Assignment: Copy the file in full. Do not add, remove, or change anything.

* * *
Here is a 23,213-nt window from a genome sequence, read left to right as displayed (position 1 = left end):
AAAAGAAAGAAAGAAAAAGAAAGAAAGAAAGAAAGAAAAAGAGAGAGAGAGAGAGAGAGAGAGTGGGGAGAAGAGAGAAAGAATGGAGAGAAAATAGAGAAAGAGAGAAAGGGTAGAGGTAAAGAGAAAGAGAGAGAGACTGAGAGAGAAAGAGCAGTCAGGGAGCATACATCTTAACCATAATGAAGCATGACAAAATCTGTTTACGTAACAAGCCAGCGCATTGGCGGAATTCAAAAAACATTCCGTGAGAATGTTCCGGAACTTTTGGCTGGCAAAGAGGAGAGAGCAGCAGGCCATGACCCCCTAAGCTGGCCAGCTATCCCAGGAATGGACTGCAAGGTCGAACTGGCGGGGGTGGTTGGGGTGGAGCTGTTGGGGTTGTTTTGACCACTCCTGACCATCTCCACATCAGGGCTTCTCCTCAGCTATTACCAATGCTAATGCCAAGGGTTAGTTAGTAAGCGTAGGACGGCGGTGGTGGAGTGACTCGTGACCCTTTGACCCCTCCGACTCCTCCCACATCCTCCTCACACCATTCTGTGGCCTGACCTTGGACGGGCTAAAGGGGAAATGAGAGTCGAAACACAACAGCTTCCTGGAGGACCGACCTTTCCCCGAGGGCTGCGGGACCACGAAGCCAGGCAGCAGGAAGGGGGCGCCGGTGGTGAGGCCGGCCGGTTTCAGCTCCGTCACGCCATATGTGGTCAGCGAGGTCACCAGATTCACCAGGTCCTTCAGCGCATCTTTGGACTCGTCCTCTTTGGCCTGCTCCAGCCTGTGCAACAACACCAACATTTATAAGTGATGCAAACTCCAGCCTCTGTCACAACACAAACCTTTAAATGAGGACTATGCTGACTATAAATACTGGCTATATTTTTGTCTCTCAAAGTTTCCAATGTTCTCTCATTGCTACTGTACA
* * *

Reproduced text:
Here is a 23,213-nt window from a genome sequence, read left to right as displayed (position 1 = left end):
AAAAGAAAGAAAGAAAAAGAAAGAAAGAAAGAAAGAAAAAGAGAGAGAGAGAGAGAGAGAGAGTGGGGAGAAGAGAGAAAGAATGGAGAGAAAATAGAGAAAGAGAGAAAGGGTAGAGGTAAAGAGAAAGAGAGAGAGACTGAGAGAGAAAGAGCAGTCAGGGAGCATACATCTTAACCATAATGAAGCATGACAAAATCTGTTTACGTAACAAGCCAGCGCATTGGCGGAATTCAAAAAACATTCCGTGAGAATGTTCCGGAACTTTTGGCTGGCAAAGAGGAGAGAGCAGCAGGCCATGACCCCCTAAGCTGGCCAGCTATCCCAGGAATGGACTGCAAGGTCGAACTGGCGGGGGTGGTTGGGGTGGAGCTGTTGGGGTTGTTTTGACCACTCCTGACCATCTCCACATCAGGGCTTCTCCTCAGCTATTACCAATGCTAATGCCAAGGGTTAGTTAGTAAGCGTAGGACGGCGGTGGTGGAGTGACTCGTGACCCTTTGACCCCTCCGACTCCTCCCACATCCTCCTCACACCATTCTGTGGCCTGACCTTGGACGGGCTAAAGGGGAAATGAGAGTCGAAACACAACAGCTTCCTGGAGGACCGACCTTTCCCCGAGGGCTGCGGGACCACGAAGCCAGGCAGCAGGAAGGGGGCGCCGGTGGTGAGGCCGGCCGGTTTCAGCTCCGTCACGCCATATGTGGTCAGCGAGGTCACCAGATTCACCAGGTCCTTCAGCGCATCTTTGGACTCGTCCTCTTTGGCCTGCTCCAGCCTGTGCAACAACACCAACATTTATAAGTGATGCAAACTCCAGCCTCTGTCACAACACAAACCTTTAAATGAGGACTATGCTGACTATAAATACTGGCTATATTTTTGTCTCTCAAAGTTTCCAATGTTCTCTCATTGCTACTGTACA